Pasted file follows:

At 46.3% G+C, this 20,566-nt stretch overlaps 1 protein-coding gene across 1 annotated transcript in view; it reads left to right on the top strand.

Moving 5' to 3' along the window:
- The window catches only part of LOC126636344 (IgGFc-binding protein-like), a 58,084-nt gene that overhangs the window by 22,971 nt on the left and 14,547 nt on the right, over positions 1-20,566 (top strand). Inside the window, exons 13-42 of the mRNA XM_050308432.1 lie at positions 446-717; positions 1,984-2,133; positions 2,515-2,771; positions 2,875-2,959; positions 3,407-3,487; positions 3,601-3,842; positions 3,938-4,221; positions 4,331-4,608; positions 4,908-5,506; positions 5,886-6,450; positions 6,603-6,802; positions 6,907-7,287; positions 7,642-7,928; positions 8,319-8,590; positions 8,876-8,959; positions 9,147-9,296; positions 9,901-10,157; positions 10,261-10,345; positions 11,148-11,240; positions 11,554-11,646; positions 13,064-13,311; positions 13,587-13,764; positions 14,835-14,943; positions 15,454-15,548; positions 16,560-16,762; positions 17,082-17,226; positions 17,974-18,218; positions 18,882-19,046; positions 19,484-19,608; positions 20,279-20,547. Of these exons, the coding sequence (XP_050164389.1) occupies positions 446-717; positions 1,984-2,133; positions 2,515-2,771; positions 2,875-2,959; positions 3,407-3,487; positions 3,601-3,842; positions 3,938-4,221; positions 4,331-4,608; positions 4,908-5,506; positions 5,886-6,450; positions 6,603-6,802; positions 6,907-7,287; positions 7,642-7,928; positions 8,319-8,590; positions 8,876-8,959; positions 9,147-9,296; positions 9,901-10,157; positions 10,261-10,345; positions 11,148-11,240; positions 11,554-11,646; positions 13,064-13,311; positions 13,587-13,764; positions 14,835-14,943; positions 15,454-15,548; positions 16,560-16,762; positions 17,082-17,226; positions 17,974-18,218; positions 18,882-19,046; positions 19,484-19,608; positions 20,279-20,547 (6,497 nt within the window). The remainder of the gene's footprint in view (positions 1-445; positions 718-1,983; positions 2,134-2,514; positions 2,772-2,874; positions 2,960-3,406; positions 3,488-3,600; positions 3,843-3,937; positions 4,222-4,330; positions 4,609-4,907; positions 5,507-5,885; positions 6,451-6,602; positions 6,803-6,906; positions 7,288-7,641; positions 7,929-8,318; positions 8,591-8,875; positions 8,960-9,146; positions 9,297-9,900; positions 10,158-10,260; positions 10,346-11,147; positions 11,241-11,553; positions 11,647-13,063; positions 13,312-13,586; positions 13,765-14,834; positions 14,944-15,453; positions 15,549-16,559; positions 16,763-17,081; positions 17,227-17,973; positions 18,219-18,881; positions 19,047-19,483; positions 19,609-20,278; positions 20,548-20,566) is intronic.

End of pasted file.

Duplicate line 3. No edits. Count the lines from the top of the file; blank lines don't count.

- The window catches only part of LOC126636344 (IgGFc-binding protein-like), a 58,084-nt gene that overhangs the window by 22,971 nt on the left and 14,547 nt on the right, over positions 1-20,566 (top strand). Inside the window, exons 13-42 of the mRNA XM_050308432.1 lie at positions 446-717; positions 1,984-2,133; positions 2,515-2,771; positions 2,875-2,959; positions 3,407-3,487; positions 3,601-3,842; positions 3,938-4,221; positions 4,331-4,608; positions 4,908-5,506; positions 5,886-6,450; positions 6,603-6,802; positions 6,907-7,287; positions 7,642-7,928; positions 8,319-8,590; positions 8,876-8,959; positions 9,147-9,296; positions 9,901-10,157; positions 10,261-10,345; positions 11,148-11,240; positions 11,554-11,646; positions 13,064-13,311; positions 13,587-13,764; positions 14,835-14,943; positions 15,454-15,548; positions 16,560-16,762; positions 17,082-17,226; positions 17,974-18,218; positions 18,882-19,046; positions 19,484-19,608; positions 20,279-20,547. Of these exons, the coding sequence (XP_050164389.1) occupies positions 446-717; positions 1,984-2,133; positions 2,515-2,771; positions 2,875-2,959; positions 3,407-3,487; positions 3,601-3,842; positions 3,938-4,221; positions 4,331-4,608; positions 4,908-5,506; positions 5,886-6,450; positions 6,603-6,802; positions 6,907-7,287; positions 7,642-7,928; positions 8,319-8,590; positions 8,876-8,959; positions 9,147-9,296; positions 9,901-10,157; positions 10,261-10,345; positions 11,148-11,240; positions 11,554-11,646; positions 13,064-13,311; positions 13,587-13,764; positions 14,835-14,943; positions 15,454-15,548; positions 16,560-16,762; positions 17,082-17,226; positions 17,974-18,218; positions 18,882-19,046; positions 19,484-19,608; positions 20,279-20,547 (6,497 nt within the window). The remainder of the gene's footprint in view (positions 1-445; positions 718-1,983; positions 2,134-2,514; positions 2,772-2,874; positions 2,960-3,406; positions 3,488-3,600; positions 3,843-3,937; positions 4,222-4,330; positions 4,609-4,907; positions 5,507-5,885; positions 6,451-6,602; positions 6,803-6,906; positions 7,288-7,641; positions 7,929-8,318; positions 8,591-8,875; positions 8,960-9,146; positions 9,297-9,900; positions 10,158-10,260; positions 10,346-11,147; positions 11,241-11,553; positions 11,647-13,063; positions 13,312-13,586; positions 13,765-14,834; positions 14,944-15,453; positions 15,549-16,559; positions 16,763-17,081; positions 17,227-17,973; positions 18,219-18,881; positions 19,047-19,483; positions 19,609-20,278; positions 20,548-20,566) is intronic.